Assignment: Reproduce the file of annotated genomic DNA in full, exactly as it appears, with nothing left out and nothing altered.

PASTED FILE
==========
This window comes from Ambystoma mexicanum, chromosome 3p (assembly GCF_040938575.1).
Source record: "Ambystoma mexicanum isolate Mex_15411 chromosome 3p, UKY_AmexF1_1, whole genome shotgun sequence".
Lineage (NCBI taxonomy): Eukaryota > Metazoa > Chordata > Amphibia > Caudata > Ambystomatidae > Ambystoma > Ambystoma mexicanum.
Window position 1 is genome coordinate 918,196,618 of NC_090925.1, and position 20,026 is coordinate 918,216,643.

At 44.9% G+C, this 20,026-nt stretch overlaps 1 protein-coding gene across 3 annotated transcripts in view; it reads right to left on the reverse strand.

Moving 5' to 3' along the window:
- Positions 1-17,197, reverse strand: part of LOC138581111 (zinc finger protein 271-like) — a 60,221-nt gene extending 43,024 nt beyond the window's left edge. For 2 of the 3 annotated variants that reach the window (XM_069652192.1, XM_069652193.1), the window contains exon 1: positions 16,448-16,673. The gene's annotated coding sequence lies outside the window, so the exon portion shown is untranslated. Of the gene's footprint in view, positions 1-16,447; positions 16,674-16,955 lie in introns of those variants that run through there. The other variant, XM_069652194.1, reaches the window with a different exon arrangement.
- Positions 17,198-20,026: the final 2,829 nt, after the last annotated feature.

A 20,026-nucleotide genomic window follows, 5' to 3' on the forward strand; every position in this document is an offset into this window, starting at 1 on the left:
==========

This window comes from Ambystoma mexicanum, chromosome 3p (assembly GCF_040938575.1).
Source record: "Ambystoma mexicanum isolate Mex_15411 chromosome 3p, UKY_AmexF1_1, whole genome shotgun sequence".
Lineage (NCBI taxonomy): Eukaryota > Metazoa > Chordata > Amphibia > Caudata > Ambystomatidae > Ambystoma > Ambystoma mexicanum.
Window position 1 is genome coordinate 918,196,618 of NC_090925.1, and position 20,026 is coordinate 918,216,643.

At 44.9% G+C, this 20,026-nt stretch overlaps 1 protein-coding gene across 3 annotated transcripts in view; it reads right to left on the reverse strand.

Moving 5' to 3' along the window:
- Positions 1-17,197, reverse strand: part of LOC138581111 (zinc finger protein 271-like) — a 60,221-nt gene extending 43,024 nt beyond the window's left edge. For 2 of the 3 annotated variants that reach the window (XM_069652192.1, XM_069652193.1), the window contains exon 1: positions 16,448-16,673. The gene's annotated coding sequence lies outside the window, so the exon portion shown is untranslated. Of the gene's footprint in view, positions 1-16,447; positions 16,674-16,955 lie in introns of those variants that run through there. The other variant, XM_069652194.1, reaches the window with a different exon arrangement.
- Positions 17,198-20,026: the final 2,829 nt, after the last annotated feature.

A 20,026-nucleotide genomic window follows, 5' to 3' on the forward strand; every position in this document is an offset into this window, starting at 1 on the left: